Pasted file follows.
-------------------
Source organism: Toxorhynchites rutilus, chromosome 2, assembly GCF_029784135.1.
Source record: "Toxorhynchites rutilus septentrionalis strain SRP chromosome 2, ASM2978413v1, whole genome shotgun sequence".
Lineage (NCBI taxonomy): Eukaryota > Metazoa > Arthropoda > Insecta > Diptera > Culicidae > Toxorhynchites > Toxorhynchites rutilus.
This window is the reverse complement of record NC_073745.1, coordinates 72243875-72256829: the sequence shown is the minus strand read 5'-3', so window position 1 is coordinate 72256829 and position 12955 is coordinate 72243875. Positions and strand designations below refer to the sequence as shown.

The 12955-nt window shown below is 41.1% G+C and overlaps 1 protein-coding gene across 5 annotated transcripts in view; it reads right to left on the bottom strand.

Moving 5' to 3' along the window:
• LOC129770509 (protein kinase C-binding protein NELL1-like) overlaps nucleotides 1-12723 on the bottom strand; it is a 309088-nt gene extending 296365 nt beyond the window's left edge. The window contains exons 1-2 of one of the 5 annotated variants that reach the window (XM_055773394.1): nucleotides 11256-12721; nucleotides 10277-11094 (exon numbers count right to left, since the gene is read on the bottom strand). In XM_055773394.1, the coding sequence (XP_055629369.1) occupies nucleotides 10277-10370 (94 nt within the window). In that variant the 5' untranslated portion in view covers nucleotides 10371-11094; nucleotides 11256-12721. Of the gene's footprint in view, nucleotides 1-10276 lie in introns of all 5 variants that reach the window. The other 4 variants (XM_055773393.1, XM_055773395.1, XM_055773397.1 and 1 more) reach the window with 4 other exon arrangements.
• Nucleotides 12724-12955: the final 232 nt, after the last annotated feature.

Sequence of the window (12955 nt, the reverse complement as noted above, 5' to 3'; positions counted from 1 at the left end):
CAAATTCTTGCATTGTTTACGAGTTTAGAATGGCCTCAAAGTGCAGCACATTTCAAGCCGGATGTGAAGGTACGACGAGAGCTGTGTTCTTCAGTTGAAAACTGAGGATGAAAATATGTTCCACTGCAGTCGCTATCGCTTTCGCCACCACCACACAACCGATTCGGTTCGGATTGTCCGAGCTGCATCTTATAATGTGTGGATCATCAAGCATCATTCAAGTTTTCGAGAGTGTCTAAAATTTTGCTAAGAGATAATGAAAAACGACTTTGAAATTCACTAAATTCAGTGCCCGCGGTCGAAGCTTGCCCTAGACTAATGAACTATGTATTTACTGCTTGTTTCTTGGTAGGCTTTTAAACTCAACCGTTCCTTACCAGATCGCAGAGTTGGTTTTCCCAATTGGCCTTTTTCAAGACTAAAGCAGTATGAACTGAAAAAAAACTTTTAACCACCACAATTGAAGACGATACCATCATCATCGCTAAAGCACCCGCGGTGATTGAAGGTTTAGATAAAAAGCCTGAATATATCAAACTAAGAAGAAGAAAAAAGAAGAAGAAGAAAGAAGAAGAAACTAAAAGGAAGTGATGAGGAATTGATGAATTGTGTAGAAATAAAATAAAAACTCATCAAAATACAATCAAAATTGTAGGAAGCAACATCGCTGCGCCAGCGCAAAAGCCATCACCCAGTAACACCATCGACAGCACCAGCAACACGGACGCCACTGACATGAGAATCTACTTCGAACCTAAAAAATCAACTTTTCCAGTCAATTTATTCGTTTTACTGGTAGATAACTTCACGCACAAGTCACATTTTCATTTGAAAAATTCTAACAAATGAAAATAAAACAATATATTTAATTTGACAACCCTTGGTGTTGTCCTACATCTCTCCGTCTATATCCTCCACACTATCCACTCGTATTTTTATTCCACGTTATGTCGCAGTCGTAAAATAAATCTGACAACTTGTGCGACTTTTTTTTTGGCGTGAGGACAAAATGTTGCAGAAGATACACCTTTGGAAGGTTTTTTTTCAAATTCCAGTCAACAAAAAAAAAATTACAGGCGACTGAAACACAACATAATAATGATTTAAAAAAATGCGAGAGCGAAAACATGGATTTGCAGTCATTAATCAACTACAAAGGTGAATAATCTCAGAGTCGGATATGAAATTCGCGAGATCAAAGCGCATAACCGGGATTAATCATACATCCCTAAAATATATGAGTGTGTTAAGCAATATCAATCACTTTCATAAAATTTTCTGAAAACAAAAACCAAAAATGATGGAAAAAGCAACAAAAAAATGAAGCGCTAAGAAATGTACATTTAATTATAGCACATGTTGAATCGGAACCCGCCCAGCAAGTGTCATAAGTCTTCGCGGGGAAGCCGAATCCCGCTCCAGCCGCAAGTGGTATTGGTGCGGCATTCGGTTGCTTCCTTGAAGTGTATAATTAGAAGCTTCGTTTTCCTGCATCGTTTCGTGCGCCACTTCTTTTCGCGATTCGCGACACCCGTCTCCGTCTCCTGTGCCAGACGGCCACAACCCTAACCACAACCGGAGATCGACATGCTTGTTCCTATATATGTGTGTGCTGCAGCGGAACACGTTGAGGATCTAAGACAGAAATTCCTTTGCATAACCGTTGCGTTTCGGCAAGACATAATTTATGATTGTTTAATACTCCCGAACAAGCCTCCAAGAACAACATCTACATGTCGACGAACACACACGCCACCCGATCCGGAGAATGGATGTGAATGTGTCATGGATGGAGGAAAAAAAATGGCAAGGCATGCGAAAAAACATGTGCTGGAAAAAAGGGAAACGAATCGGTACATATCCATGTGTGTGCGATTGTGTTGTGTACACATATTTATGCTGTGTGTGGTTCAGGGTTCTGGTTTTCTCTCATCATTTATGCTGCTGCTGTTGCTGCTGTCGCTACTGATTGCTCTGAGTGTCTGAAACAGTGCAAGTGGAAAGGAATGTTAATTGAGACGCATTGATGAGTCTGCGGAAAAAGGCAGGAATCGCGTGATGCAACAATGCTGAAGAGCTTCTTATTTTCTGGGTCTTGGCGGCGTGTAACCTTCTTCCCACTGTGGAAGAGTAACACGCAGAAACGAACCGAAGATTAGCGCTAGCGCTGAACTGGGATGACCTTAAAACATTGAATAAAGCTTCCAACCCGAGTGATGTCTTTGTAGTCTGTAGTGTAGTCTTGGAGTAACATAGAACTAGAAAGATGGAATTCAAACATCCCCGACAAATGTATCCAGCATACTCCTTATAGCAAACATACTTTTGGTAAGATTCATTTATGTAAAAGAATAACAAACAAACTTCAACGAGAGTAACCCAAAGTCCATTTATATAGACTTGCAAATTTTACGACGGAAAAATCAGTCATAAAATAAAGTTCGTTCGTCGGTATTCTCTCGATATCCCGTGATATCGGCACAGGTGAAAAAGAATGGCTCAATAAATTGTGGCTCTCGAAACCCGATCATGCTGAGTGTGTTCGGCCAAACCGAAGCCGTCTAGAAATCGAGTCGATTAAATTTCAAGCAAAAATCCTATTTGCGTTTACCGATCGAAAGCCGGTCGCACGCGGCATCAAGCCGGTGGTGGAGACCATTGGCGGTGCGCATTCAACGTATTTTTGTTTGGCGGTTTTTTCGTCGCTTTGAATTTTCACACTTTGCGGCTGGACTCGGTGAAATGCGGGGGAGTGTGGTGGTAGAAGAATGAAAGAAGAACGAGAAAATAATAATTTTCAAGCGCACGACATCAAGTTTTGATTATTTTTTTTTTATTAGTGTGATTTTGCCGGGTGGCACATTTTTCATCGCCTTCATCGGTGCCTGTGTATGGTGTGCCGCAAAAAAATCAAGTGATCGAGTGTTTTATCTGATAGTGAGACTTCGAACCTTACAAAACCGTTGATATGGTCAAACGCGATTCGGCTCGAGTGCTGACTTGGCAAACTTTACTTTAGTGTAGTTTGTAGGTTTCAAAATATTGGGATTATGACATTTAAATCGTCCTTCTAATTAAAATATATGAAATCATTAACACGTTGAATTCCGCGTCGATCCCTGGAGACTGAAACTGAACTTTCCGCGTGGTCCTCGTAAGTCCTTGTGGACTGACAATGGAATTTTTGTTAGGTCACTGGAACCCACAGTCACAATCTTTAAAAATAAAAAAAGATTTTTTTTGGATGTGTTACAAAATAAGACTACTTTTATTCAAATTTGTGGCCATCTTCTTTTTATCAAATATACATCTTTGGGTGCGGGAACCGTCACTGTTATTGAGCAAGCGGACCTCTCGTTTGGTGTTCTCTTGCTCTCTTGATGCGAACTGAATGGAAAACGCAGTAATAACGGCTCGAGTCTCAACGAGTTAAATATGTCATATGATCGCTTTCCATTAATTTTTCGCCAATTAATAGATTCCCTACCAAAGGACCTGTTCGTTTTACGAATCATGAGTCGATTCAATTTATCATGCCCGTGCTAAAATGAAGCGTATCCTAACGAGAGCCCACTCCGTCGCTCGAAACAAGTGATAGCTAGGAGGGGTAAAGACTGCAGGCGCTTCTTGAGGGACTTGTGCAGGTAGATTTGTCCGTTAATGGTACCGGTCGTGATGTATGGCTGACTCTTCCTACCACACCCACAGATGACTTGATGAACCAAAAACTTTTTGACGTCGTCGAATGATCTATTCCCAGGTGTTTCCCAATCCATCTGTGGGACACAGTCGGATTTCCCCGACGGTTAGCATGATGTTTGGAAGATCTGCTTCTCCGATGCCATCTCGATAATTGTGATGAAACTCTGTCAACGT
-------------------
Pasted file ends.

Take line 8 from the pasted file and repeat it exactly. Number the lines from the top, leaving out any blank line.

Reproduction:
• Nucleotides 12724-12955: the final 232 nt, after the last annotated feature.